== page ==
It was a routine arrest, New York Police Department Officer Jonathan Munoz said he suspected a woman of buying marijuana, and a man interfered with the arrest, taking up a "fighting stance" before throwing a punch at him (video below).
But Munoz didn't realize there were several cameras trained on the entrance of the nightclub where he made the arrest, and the footage shows the opposite situation -- Munoz illegally searched the woman, then threw a punch at 21-year-old Jason Disisto, apparently because Disisto had begun to film the arrest on a smartphone, The New York Times reported.
Now, Munoz faces up to four years in prison if he's convicted of offering a false instrument for filing, official misconduct and making a punishable false written statement in connection with the March 12, 2014 incident in Washington Heights. He was arraigned on the charges on Dec. 22.
Munoz and two other officers arrested Disisto, and the footage shows the officers taking him to a squad car. A few minutes later, the officers disposed of the smartphone -- which they thought was the only recorded account of the arrest -- by throwing it from the patrol car, The New York Times reported.
Disisto spent 24 hours in city lock-up and paid $1,500 bail after the arrest. Now he's suing the city, alleging the NYPD routinely makes retaliatory arrests against onlookers who film police during incidents. The charges against Desisto were dropped.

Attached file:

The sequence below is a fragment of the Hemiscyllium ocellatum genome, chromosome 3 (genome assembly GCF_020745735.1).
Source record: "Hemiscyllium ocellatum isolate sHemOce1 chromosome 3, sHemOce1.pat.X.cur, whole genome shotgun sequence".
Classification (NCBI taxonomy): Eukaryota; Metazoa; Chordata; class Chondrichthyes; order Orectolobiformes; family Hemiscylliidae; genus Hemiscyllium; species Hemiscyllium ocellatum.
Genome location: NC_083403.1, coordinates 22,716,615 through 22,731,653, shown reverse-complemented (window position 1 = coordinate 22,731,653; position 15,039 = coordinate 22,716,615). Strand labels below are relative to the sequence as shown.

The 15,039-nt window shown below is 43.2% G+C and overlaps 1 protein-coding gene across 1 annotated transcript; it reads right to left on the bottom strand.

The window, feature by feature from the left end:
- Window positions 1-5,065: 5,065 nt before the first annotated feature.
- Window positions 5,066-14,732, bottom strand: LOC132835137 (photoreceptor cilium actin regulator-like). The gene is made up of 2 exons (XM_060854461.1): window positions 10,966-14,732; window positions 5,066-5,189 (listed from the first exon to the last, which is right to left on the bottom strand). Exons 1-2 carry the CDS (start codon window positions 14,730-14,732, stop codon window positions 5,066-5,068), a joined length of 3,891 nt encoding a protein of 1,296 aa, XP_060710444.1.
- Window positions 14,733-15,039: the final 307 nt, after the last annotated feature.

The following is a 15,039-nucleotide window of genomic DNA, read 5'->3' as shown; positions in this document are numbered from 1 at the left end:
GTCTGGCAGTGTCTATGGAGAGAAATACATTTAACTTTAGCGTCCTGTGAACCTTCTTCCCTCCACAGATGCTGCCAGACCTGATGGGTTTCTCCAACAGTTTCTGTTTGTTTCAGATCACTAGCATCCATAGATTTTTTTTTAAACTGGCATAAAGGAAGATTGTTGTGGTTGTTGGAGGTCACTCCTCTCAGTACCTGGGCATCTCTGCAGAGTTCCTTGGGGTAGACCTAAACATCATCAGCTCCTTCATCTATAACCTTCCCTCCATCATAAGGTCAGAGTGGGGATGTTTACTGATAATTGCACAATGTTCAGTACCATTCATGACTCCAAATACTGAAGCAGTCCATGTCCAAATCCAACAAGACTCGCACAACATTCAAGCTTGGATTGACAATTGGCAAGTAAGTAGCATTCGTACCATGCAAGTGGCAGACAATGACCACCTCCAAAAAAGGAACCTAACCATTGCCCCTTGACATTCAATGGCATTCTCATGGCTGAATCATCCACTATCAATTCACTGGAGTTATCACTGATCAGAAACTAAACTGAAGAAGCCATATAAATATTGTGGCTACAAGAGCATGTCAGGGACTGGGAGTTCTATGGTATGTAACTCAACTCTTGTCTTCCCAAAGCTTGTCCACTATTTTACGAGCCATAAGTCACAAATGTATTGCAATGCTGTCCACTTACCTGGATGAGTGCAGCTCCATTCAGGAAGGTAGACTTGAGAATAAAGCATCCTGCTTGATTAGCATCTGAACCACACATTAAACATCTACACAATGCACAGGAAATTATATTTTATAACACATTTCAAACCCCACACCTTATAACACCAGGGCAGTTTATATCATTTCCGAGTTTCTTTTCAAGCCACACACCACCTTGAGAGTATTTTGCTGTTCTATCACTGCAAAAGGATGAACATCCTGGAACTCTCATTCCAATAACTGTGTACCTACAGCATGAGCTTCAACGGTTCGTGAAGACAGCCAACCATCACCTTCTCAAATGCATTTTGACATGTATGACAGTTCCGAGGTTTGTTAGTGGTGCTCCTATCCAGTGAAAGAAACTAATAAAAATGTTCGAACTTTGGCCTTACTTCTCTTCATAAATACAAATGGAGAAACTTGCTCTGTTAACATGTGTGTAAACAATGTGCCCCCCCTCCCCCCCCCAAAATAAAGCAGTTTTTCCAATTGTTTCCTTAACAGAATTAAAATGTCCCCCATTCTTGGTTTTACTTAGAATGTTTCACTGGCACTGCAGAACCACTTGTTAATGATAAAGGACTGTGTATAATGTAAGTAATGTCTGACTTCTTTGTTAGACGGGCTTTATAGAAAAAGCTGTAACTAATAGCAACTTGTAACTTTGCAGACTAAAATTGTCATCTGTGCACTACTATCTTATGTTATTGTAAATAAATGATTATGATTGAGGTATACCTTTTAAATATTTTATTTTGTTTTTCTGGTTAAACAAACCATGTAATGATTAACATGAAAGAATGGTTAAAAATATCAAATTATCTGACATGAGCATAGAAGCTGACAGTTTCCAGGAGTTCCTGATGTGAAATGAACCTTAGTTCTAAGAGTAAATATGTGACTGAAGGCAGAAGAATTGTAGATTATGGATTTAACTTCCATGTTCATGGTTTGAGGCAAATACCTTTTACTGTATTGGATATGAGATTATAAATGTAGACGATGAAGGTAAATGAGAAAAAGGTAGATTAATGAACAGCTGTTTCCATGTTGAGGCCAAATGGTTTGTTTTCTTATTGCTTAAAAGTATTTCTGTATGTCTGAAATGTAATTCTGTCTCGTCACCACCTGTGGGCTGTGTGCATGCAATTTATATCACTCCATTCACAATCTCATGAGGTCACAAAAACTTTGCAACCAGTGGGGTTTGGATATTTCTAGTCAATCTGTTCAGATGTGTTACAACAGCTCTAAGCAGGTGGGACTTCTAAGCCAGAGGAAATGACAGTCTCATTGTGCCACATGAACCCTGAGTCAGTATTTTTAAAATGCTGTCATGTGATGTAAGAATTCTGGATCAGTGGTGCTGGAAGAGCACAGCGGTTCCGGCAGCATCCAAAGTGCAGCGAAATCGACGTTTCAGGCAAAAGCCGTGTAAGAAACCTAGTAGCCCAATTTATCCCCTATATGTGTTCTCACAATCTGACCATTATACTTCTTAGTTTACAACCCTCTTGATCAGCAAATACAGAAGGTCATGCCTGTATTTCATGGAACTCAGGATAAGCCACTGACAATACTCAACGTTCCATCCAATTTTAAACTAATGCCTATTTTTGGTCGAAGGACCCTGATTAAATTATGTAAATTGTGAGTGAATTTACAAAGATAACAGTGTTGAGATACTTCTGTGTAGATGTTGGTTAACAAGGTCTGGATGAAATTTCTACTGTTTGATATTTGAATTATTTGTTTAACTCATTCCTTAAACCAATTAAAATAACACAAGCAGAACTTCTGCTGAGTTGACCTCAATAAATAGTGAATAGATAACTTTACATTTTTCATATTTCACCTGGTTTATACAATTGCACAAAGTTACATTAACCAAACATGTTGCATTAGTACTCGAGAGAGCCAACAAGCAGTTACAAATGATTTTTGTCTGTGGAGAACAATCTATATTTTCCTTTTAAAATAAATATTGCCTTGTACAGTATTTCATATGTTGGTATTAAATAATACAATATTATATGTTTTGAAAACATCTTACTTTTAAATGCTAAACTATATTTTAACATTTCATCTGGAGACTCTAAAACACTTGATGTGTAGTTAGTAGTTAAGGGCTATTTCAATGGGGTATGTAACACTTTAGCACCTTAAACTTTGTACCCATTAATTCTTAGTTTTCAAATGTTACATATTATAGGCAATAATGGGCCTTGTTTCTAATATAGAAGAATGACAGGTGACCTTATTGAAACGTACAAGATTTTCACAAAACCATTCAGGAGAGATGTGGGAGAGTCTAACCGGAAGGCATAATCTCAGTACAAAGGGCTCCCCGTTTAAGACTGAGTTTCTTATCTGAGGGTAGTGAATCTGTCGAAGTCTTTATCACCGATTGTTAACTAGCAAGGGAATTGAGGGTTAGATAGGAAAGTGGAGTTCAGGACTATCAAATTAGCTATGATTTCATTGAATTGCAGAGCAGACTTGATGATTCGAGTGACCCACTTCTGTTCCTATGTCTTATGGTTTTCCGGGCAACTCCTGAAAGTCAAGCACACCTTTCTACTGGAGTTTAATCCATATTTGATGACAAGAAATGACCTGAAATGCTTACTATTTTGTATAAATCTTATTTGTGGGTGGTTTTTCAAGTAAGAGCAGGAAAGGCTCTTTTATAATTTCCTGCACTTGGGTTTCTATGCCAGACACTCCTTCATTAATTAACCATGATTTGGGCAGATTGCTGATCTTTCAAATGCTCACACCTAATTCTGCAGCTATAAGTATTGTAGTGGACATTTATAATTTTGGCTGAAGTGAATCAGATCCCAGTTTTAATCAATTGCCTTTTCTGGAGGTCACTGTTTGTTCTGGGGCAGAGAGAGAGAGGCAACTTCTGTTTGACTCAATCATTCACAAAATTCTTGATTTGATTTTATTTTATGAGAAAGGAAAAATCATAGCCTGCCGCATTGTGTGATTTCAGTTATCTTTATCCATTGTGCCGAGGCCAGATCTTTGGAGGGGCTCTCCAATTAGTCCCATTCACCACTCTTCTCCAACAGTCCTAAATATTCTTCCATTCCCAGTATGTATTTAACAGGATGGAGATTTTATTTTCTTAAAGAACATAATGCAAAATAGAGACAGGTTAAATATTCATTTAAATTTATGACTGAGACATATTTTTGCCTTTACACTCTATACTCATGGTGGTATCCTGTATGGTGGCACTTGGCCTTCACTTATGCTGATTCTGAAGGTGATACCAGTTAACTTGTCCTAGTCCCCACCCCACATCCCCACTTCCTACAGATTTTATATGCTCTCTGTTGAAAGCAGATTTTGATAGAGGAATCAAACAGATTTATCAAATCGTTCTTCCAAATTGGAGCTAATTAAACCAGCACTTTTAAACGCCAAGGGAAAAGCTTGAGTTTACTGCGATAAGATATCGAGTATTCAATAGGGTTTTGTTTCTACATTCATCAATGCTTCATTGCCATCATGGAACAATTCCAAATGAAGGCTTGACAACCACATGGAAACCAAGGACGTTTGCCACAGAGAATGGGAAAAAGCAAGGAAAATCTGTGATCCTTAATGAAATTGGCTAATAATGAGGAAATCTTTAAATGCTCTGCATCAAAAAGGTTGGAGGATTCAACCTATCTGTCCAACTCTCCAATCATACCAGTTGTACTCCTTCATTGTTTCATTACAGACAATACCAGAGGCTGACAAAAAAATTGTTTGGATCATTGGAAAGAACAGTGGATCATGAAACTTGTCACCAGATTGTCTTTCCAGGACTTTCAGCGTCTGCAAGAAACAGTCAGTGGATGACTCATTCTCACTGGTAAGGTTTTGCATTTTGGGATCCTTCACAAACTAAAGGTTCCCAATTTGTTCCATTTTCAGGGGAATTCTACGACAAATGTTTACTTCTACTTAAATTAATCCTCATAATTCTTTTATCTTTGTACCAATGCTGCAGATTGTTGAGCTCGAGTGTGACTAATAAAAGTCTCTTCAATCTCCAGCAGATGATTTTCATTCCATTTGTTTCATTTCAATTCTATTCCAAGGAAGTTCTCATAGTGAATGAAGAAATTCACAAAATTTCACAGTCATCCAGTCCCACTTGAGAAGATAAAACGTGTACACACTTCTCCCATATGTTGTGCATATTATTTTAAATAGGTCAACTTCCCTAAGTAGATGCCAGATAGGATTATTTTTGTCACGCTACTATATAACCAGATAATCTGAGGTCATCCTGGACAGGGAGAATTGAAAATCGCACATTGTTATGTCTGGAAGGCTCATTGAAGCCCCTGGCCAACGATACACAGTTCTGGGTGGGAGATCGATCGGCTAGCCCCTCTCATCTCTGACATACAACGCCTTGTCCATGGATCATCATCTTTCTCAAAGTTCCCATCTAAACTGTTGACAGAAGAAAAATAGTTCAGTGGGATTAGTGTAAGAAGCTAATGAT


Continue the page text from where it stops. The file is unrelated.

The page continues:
"Had this officer's attempts to conceal his alleged misconduct succeeded, an innocent man may still be facing charges for a fabricated crime," District Attorney Cyrus Vance Jr. said in a statement. "Illegal searches and unlawful arrests go against the years of training each NYPD officer receives, erode the public's confidence in law enforcement, and will be prosecuted by my office's Public Corruption Unit."
In a response to Disisto's lawsuit, New York City's lawyers said the police department denied the NYPD has a policy of retaliating against civilians who record officers. But Disisto's attorney pointed out that, if not for the video evidence, prosecutors and the courts would not have believed his client.
“The officers attacked him and this is borne out entirely by the video evidence from the bar,” attorney David B. Rankin told The New York Times. “But for this video, Mr. Disisto likely would have been prosecuted.”